Something is happening. Although not in Berlin, apparently. The SPD’s steering committe has not (yet officially) accepted what appeared to be an offer from Mr Schröder to pursue coalition strategies that would not include him. Since the SPD’s chairman, Franz Müntefering, explained later that the party’s goal were still a government led by Gerhard Scröder as Chancellor, Mr Schröder’s statement could also be interpreted as tactical move aimed at forcing Angela Merkel to do the same, hoping that the CDU’s more intense internal rivalry might cause her to have to live up to her proposal. Either way, much ado about nothing in Germany today – Meanwhile, in Luxembourg…
Following marathon negotiations, on late Monday afternoon the Austrian government finally withdrew its reservations to the negotiation framework for EU accession talks with Turkey in exchange for only marginal changes to the text. Austrian foreign minister Ursula Plassnik also reiterated that Austria would hold a referendum on Turkish membership should that be the proposed result of the negotiations which will likely last for a decade at least.
While news agencies and their clients – here Spiegel Online (in German) – report that the Turkish cabinet under Prime Minister Erdogan had accepted the EU’s offer and that the Turkish foreign minister Gül were now heading to Brussels in order to attend the – postponed – ceremony marking the official opening of the accession talks, a spokesperson for the British EU presidency would not confirm this.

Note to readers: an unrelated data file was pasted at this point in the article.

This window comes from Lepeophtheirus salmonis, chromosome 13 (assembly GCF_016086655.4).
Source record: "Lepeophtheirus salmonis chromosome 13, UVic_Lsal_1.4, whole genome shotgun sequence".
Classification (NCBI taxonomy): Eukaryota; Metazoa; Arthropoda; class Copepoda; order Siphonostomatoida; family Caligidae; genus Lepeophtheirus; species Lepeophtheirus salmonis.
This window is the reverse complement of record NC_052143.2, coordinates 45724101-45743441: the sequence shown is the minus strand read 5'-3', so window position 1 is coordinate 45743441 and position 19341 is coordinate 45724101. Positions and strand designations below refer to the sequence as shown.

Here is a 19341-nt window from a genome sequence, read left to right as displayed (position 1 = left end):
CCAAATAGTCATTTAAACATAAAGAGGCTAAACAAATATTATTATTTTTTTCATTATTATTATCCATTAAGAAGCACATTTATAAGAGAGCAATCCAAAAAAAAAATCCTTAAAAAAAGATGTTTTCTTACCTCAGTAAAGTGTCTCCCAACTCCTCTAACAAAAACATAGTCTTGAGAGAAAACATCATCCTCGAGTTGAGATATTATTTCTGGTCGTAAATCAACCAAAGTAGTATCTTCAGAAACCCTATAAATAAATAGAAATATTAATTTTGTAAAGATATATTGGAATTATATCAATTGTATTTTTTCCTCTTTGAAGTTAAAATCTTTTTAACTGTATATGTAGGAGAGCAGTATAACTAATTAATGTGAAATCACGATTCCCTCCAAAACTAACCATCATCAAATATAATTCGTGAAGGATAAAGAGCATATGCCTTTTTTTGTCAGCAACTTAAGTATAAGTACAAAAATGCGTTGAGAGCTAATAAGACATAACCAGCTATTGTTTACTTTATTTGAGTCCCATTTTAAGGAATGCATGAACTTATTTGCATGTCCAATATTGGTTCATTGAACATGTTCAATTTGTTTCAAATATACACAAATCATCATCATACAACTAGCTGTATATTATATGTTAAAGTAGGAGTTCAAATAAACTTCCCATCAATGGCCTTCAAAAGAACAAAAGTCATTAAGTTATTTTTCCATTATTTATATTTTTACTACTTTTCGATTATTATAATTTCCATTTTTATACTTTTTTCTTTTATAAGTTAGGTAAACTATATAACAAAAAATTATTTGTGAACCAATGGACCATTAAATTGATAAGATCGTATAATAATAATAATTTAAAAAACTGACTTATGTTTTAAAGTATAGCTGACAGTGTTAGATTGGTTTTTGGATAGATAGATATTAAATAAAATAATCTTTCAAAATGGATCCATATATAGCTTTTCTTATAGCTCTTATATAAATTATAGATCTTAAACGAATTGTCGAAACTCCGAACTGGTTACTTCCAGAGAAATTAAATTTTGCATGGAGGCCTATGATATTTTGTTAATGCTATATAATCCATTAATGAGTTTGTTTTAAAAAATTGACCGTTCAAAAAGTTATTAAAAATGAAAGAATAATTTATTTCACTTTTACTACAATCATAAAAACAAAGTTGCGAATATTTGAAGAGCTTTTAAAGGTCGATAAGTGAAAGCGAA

Interestingly, earlier today, the UN’s war crimes prosecutor Carla Del Ponte – who was not overly excited about Croatia’s compliance with the UN tribunal, especially concerning the case of Croatian General Ante Gotovina, as late as last Friday, and who stated after a meeting with Croatia’s president Stjepan Mesic that “You cannot imagine how disappointed I am,” – on Monday appeared in Luxemburg to declare “I can say that, for a few weeks now, Croatia has been cooperating fully with us and is doing everything it can to locate and arrest Ante Gotovina”.
Ms Del Ponte’s verdict clears the way to continue Croatia’s accession talks with the EU, which have been interrupted since March, predominantly due to Zagreb’s unwillingness to extradite their fugitive General Gotovina. Negotiations could be resumed as early as November, according to a EU diplomatic source cited in a report by the Southeastern European Times.
Austria has long been championing Croatia’s membership cause within the EU – see Doug’s post below – and as the EUObserver suggests – “…the breakthrough on Croatia allowed Austria to retreat from its very hard demands on Turkey’s EU negotiation mandate.”
It will be interesting to follow the reports regarding the development of such a timely reversal in Ms Del Ponte’s judgement. It will be equally interesting to find out which price the Austrian government will have to pay in EU politics for its rather undiplomatic recent behavior when it takes over the EU’s rotating presidency from the UK in January 2006.